I wonder if comedian George Carlin knew in 1975 what he was doing.
Over 35 years after his routine “Seven Dirty Words” aired on a radio broadcast, the country is still debating decency laws drafted in direct response to complaints about his 12-minute string of expletives.
Whether the king of dark humor knew at the time how historic his foul-mouthed monologue would be in the public discourse on freedom of speech, he no doubt has been the lightning rod in a string of Federal Communications Commission lawsuits over the decades.
The most recent ruling, handed down by the 2nd U.S. Circuit Court of Appeals in Manhattan on July 13, threw out the FCC’s policy of fining broadcasters for allowing a curse word — which they deem “patently offensive” and therefore indecent — to air on live television. The court said the policy was unconstitutionally vague and has chilled free speech.
"By prohibiting all `patently offensive' references to sex, sexual organs and excretion without giving adequate guidance as to what `patently offensive' means, the FCC effectively chills speech, because broadcasters have no way of knowing what the FCC will find offensive," the court wrote.
The FCC’s definition of indecent is: material which contains sexual or excretory material that does not rise to the level of obscenity. According to the U.S. Supreme Court, to be obscene, material must meet a three-prong test: (1) an average person, applying contemporary community standards, must find that the material, as a whole, appeals to the prurient interest (i.e., material having a tendency to excite lustful thoughts); (2) the material must depict or describe, in a patently offensive way, sexual conduct specifically defined by applicable law; and (3) the material, taken as a whole, must lack serious literary, artistic, political, or scientific value.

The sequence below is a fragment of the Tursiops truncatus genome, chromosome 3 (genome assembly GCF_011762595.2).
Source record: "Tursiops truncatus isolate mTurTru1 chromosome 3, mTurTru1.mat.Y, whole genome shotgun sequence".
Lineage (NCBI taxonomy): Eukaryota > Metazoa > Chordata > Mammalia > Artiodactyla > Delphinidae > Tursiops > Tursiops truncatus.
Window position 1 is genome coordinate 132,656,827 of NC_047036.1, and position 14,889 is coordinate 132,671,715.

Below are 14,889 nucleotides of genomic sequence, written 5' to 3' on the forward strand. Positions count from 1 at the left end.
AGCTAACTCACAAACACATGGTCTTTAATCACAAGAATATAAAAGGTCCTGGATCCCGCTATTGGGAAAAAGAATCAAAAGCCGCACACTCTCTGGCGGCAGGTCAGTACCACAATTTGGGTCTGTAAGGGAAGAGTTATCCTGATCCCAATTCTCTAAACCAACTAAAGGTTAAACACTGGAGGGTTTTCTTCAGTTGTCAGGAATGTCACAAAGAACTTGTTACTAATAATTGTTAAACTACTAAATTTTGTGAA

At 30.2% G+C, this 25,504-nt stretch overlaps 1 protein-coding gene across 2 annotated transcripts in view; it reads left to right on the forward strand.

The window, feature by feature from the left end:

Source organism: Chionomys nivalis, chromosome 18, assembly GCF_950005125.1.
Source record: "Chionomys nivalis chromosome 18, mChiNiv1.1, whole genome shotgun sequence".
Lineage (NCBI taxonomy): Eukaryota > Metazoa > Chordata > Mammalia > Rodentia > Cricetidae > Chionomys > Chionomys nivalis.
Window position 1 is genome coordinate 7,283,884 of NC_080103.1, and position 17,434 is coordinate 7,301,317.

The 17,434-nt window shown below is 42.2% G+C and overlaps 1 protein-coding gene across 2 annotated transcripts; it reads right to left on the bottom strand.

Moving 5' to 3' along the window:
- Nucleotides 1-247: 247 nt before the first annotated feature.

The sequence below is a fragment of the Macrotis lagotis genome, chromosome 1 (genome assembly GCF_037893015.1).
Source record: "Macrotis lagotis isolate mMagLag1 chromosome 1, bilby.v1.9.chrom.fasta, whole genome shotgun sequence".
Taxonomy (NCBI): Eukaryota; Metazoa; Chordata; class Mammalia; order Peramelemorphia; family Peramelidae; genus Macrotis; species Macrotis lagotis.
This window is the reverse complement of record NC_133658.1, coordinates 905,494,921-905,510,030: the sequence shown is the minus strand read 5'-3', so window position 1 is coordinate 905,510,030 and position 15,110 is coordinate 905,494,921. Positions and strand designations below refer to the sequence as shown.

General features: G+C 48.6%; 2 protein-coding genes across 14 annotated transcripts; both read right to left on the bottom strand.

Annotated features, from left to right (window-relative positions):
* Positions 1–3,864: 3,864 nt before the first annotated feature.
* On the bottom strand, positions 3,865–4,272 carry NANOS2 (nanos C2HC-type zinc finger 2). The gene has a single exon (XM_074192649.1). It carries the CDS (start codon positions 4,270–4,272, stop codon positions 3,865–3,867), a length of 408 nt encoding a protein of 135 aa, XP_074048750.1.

I don’t know about you, but to me it looks as if the majority of popular reality TV shows would not pass the three-prong test.
Because the three-prong test can only be done after something has aired, broadcasters are basically rolling the dice on any live broadcasts. A choice between airing a volatile political debate and the chance of incurring career-ending fines is no choice at all.
I applaud the federal court for realizing that freedom of speech is not pretty. It does not fit neatly into any definition. In order to maintain a truly free society, the ugly as well as the bright and beautiful must be allowed.
I believe that the free market will naturally weed out truly offensive programming and those broadcasters who continue to air it. The average American’s most lethal weapon against obscenity is the power of the pocketbook. If consumers tune out and turn off, broadcasters will get the point.While Carlin is not around to see the most recent victory for free speech — as the comedian died on June 22, 2008 — I have to think that wherever he is, he’s smiling and saying “f*** yeah!”To contact Kristina Hacker, e-mail firstname.lastname@example.org or call 634-9141 ext. 2004.